Black Christmas is a film made by women, for women, that is sure to bring in hoards of new young female horror fans. It is clear that Takal and Wolfe made this film for young women with the goal of empowering them and bashing male toxicity. If this film makes even one young woman feel empowered after leaving the theater, then it is a successful film. Naturally, the political message and the idea of empowering women is a threat to many men, as we see in the film and has already been evident on social media around the film. I for one really enjoyed Black Christmas. It has it’s flaws, but its fun, has great characters young women can look up to, and will definitely appeal to its target audience. Hopefully this will lead to many more studio horror films geared towards women who love horror. There are definitely going to be plenty of men who don’t like this film, which is fine, but if you’re a guy just remember: this film wasn’t made for you.


Green Room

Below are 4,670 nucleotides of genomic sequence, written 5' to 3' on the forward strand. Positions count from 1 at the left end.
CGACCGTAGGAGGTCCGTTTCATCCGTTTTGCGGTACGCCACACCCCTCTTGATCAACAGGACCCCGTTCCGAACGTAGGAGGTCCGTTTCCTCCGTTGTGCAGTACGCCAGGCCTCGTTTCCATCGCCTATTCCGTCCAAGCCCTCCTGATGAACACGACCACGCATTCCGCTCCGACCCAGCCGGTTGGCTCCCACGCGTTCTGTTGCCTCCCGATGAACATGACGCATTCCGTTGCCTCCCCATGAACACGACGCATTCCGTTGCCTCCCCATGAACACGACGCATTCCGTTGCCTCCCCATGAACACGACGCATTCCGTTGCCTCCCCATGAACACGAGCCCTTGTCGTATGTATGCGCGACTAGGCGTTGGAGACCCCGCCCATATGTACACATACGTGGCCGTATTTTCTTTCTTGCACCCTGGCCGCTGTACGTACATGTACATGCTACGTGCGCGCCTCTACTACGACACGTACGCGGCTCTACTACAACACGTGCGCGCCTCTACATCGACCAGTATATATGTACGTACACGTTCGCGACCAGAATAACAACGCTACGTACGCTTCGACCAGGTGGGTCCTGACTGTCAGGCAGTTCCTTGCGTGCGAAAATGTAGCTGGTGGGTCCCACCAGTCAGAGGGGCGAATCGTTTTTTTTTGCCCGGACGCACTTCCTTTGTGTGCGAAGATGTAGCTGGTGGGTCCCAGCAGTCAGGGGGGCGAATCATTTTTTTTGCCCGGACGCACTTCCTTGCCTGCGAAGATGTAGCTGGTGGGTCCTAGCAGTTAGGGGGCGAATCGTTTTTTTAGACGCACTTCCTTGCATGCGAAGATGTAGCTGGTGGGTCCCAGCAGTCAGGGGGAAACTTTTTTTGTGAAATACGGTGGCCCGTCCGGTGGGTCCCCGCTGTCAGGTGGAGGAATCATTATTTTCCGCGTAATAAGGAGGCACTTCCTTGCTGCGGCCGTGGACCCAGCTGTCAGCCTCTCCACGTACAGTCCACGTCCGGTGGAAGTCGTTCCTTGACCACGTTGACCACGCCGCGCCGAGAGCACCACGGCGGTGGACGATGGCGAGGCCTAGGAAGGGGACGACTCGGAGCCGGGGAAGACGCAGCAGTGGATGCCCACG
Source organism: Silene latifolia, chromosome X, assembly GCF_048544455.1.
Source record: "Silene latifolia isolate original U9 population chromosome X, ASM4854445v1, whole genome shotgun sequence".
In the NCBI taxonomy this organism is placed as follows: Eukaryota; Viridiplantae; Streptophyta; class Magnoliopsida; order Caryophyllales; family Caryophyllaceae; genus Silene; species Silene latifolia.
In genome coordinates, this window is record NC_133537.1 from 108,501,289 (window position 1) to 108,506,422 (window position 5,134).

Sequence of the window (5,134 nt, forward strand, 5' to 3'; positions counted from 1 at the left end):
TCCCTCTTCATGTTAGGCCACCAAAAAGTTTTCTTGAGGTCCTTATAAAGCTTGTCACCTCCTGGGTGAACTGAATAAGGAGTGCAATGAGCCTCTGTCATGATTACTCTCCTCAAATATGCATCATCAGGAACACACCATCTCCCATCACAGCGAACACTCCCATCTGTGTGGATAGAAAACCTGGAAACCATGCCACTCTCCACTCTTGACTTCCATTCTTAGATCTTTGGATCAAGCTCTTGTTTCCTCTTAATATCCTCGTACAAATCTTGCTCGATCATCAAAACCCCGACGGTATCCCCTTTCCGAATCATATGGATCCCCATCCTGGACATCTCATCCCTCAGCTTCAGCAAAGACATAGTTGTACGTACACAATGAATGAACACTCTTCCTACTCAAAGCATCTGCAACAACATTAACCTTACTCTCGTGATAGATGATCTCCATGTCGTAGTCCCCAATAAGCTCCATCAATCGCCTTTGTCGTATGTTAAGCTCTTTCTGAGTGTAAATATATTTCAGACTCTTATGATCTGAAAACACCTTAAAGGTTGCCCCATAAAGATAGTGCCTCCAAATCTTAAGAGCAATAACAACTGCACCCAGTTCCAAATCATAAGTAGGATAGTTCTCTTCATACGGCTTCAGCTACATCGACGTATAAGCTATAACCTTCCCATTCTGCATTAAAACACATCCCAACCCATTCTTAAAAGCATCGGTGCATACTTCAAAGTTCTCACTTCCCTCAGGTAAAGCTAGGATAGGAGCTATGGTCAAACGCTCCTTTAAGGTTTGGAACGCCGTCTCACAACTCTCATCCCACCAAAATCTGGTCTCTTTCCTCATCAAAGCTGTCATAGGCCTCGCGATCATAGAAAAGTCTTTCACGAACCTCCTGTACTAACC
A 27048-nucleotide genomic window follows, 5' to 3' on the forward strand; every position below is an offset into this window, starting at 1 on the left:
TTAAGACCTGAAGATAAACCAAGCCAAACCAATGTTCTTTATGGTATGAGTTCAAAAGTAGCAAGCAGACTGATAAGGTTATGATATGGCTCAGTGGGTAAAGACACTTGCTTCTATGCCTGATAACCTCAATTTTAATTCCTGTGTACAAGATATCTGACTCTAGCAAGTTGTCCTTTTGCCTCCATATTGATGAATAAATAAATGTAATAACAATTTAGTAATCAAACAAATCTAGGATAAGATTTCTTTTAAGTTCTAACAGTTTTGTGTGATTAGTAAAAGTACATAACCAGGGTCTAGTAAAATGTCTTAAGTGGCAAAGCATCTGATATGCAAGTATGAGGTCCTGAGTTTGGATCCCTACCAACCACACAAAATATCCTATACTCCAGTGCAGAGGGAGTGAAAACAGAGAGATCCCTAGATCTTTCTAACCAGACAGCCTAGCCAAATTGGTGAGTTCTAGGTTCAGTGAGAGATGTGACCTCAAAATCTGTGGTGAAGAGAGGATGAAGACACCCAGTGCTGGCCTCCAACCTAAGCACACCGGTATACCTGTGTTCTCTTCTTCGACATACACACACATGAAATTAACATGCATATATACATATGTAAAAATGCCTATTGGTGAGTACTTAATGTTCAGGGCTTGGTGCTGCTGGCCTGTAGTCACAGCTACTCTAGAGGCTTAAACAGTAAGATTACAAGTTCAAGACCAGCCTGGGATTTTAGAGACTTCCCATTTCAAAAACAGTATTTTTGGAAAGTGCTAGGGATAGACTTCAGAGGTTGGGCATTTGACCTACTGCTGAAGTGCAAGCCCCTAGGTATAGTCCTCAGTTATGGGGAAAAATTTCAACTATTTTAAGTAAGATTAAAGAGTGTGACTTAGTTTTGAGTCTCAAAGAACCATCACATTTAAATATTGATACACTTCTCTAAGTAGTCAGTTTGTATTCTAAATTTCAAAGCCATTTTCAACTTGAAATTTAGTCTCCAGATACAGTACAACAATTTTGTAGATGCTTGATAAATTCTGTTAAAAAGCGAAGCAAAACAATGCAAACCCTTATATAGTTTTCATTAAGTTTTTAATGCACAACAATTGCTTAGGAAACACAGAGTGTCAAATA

A punk rock band is coming to the end of their cross-country tour. In a last minute change of plans, the band gets booked for a gig at a venue in rural Oregon that is known as a skinhead hangout. They decide to take a chance and perform, hoping to get the money they need for the long drive home. After their set ends, the band witnesses something horrific in the green room. It soon becomes clear that this group of friends is going to have to fight in order to survive the night.

While I anticipated this film would be exciting, I did not anticipate the brutality and depth of it. There were multiple layers to the plot, and the characters all had so much more than what was just on the surface. One of the things I love about this story is how quickly the feel goes from everything being fine to all hell breaking loose. It was like the flick of a switch. From that single moment the band realizes something horrible has happened, they know that their lives are in danger. That intensity and fear bleeds from the screen and surrounds the audience. It is almost impossible as an audience member to not be at the edge of your seat, feeling like you are fighting through this horrific situation along with the band. This would not have been possible if the filmmakers had not done such an amazing job with the character development. They made you care about the band members and whether or not they would survive the horrors they faced.